One way of characterizing the energy of a gravity wave is the strain it induces in any matter it impinges on. If the mass has a dimension of a given length, then the strain equals the change in that length (produced by the gravity wave) divided by the length. Gravity waves have very, very tiny strains. A supernova occurring in our galaxy might produce a strain on Earth that would shrink or elongate a 100-cm-long detector only one one-hundredth the diameter of an atomic nucleus. (That is 10-15 cm, and physicists would label the strain as 10-17.) To the credit of tireless experimenters, there are detectors capable of sensing that iota of a minim of a scruple.

But there is a catch: Based on observations of other galaxies, a supernova can be expected to occur in the dense center of any given galaxy roughly about once in 30 years. That is a depressingly long interval. Over and over again, the scientists I spoke to despaired of doing meaningful work if it had to depend on such a rara avis. Professor David Douglass of the University of Rochester told me: "To build an experiment to detect an event once every 30 years—maybe—is not a very satisfying occupation. It's hardly a very good Ph.D. project for a graduate assistant; it's not even a good career project—you might be unlucky."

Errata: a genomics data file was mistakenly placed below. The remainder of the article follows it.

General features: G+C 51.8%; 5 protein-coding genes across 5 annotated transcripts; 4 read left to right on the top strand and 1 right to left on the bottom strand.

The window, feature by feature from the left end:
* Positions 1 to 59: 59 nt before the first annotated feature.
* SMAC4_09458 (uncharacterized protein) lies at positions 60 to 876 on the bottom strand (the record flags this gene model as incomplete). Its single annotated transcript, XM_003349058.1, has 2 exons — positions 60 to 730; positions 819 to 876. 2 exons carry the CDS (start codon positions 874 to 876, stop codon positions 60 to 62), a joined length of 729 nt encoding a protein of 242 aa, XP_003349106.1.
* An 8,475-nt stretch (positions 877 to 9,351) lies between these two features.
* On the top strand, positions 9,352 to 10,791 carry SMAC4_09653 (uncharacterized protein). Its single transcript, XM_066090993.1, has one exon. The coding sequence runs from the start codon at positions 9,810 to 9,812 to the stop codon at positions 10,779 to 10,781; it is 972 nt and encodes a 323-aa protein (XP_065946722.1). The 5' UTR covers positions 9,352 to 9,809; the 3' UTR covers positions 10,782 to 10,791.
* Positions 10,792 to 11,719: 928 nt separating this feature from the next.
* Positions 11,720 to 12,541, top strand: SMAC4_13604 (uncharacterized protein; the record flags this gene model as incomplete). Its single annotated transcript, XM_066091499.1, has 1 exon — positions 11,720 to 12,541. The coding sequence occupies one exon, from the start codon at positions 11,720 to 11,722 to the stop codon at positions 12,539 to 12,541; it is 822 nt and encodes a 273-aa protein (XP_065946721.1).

Gravity waves: powerful astronomical tools?

What if we don't confine ourselves to events in our own galaxy, but look farther afield? Instead of the "hopelessly rare" (in the words of one researcher) supernova in our galaxy, what if we looked for them in a really large arena— the Virgo cluster, which has some 2,500 galaxies, where supernovas ought to be popping from once every few days to once a month or so? That's Catch-222. The Virgo cluster is about 1,000 times farther away than the center of our own galaxy. So a supernova event from the cluster would dispatch gravity waves whose effect on Earth would be some million times weaker (1,000 times 1,000, according to the inverse-square law governing all radiative energy). And that means building a detector a million times more sensitive. "There is no field of science," says Ronald Drever of Caltech and the University of Glasgow, Scotland, "where such enormous increases in sensitivity are needed as they are here, in gravity-wave detection." Trying to detect a supernova in a distant galaxy means having to measure a displacement one-millionth the size of an atomic nucleus.

Paradoxically, it is this very quality that gives gravity waves the ability to be, as Kip Thorne says, "a very powerful tool for astronomy. True, they go through a gravity-wave detector with impunity. But that means the gravity waves generated during the birth of a black hole can also get away through all the surrounding matter with impunity." And neither light, nor gamma rays, nor radio waves can. During a supernova we can see the exploding shell via showers of electromagnetic radiation, but only hours or days after the initial massive implosion—the gravitational collapse. During the collapse, while a neutron star or black hole is being formed, nothing but gravity waves (and, theoretically, neutrinos) can escape.